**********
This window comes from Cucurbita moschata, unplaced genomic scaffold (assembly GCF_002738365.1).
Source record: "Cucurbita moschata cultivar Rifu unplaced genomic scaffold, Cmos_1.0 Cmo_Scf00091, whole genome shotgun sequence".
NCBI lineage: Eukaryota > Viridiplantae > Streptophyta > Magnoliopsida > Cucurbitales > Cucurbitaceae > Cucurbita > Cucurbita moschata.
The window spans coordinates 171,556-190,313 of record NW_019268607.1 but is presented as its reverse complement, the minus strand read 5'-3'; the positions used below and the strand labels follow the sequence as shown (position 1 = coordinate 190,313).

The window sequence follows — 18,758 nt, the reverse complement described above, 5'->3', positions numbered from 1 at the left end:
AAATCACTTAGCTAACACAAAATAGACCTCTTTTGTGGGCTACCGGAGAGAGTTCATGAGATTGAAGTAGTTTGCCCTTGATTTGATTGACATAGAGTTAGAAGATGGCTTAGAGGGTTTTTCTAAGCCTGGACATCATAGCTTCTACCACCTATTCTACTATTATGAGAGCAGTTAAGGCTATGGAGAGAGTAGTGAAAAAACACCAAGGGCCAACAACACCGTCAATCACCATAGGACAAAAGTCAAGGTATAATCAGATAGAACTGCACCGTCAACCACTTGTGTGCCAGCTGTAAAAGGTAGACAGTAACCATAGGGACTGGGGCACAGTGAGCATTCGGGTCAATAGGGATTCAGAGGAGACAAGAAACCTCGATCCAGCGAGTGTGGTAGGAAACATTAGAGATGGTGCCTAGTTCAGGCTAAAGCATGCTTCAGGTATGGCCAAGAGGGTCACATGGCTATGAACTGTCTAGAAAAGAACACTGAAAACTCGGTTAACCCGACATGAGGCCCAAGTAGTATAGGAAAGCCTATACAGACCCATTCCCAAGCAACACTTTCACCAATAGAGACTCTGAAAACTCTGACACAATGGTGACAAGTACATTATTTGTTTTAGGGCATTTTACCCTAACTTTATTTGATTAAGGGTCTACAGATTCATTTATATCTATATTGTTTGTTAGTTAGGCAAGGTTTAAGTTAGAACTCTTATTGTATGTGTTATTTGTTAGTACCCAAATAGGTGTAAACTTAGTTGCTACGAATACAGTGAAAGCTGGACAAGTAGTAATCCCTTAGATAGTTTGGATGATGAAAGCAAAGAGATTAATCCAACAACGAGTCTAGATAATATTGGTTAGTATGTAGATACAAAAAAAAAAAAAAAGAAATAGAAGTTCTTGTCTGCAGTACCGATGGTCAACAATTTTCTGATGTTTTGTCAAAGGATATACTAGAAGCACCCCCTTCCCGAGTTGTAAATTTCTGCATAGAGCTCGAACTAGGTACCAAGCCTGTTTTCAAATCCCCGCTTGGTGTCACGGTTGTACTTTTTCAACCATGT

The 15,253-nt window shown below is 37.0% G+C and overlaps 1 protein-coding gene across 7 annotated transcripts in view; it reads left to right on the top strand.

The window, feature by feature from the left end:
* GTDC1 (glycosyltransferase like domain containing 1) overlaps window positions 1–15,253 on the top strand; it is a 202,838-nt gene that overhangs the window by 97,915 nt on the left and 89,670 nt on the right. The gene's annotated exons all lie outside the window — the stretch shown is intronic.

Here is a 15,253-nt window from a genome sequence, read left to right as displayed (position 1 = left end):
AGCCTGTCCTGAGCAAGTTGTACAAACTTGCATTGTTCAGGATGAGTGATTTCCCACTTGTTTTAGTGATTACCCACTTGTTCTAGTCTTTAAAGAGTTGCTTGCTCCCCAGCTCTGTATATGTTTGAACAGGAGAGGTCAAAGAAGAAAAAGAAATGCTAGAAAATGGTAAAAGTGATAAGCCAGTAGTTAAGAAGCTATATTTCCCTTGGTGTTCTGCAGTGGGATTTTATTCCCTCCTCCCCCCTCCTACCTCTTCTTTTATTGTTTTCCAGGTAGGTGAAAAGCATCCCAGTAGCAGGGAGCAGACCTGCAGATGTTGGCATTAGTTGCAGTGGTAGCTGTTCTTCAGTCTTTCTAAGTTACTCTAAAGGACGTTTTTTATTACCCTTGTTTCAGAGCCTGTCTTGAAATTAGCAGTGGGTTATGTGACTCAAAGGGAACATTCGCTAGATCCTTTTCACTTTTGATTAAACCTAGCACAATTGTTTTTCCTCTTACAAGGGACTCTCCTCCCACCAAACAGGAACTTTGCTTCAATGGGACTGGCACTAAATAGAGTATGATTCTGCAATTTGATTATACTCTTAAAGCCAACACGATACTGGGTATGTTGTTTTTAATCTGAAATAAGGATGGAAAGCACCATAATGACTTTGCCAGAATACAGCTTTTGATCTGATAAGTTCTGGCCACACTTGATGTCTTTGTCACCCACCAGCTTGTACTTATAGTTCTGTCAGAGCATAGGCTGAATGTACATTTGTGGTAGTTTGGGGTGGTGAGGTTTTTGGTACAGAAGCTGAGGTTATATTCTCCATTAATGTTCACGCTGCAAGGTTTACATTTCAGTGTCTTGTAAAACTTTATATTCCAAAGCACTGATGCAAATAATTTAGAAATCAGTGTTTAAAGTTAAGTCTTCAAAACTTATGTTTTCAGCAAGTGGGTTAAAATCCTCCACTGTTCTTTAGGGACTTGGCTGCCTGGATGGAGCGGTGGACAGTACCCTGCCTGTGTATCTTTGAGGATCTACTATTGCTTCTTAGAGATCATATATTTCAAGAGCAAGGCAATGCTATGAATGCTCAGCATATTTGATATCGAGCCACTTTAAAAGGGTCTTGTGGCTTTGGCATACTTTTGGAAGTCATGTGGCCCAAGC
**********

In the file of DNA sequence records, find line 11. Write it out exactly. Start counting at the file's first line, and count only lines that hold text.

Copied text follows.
AGCCTGTCCTGAGCAAGTTGTACAAACTTGCATTGTTCAGGATGAGTGATTTCCCACTTGTTTTAGTGATTACCCACTTGTTCTAGTCTTTAAAGAGTTGCTTGCTCCCCAGCTCTGTATATGTTTGAACAGGAGAGGTCAAAGAAGAAAAAGAAATGCTAGAAAATGGTAAAAGTGATAAGCCAGTAGTTAAGAAGCTATATTTCCCTTGGTGTTCTGCAGTGGGATTTTATTCCCTCCTCCCCCCTCCTACCTCTTCTTTTATTGTTTTCCAGGTAGGTGAAAAGCATCCCAGTAGCAGGGAGCAGACCTGCAGATGTTGGCATTAGTTGCAGTGGTAGCTGTTCTTCAGTCTTTCTAAGTTACTCTAAAGGACGTTTTTTATTACCCTTGTTTCAGAGCCTGTCTTGAAATTAGCAGTGGGTTATGTGACTCAAAGGGAACATTCGCTAGATCCTTTTCACTTTTGATTAAACCTAGCACAATTGTTTTTCCTCTTACAAGGGACTCTCCTCCCACCAAACAGGAACTTTGCTTCAATGGGACTGGCACTAAATAGAGTATGATTCTGCAATTTGATTATACTCTTAAAGCCAACACGATACTGGGTATGTTGTTTTTAATCTGAAATAAGGATGGAAAGCACCATAATGACTTTGCCAGAATACAGCTTTTGATCTGATAAGTTCTGGCCACACTTGATGTCTTTGTCACCCACCAGCTTGTACTTATAGTTCTGTCAGAGCATAGGCTGAATGTACATTTGTGGTAGTTTGGGGTGGTGAGGTTTTTGGTACAGAAGCTGAGGTTATATTCTCCATTAATGTTCACGCTGCAAGGTTTACATTTCAGTGTCTTGTAAAACTTTATATTCCAAAGCACTGATGCAAATAATTTAGAAATCAGTGTTTAAAGTTAAGTCTTCAAAACTTATGTTTTCAGCAAGTGGGTTAAAATCCTCCACTGTTCTTTAGGGACTTGGCTGCCTGGATGGAGCGGTGGACAGTACCCTGCCTGTGTATCTTTGAGGATCTACTATTGCTTCTTAGAGATCATATATTTCAAGAGCAAGGCAATGCTATGAATGCTCAGCATATTTGATATCGAGCCACTTTAAAAGGGTCTTGTGGCTTTGGCATACTTTTGGAAGTCATGTGGCCCAAGC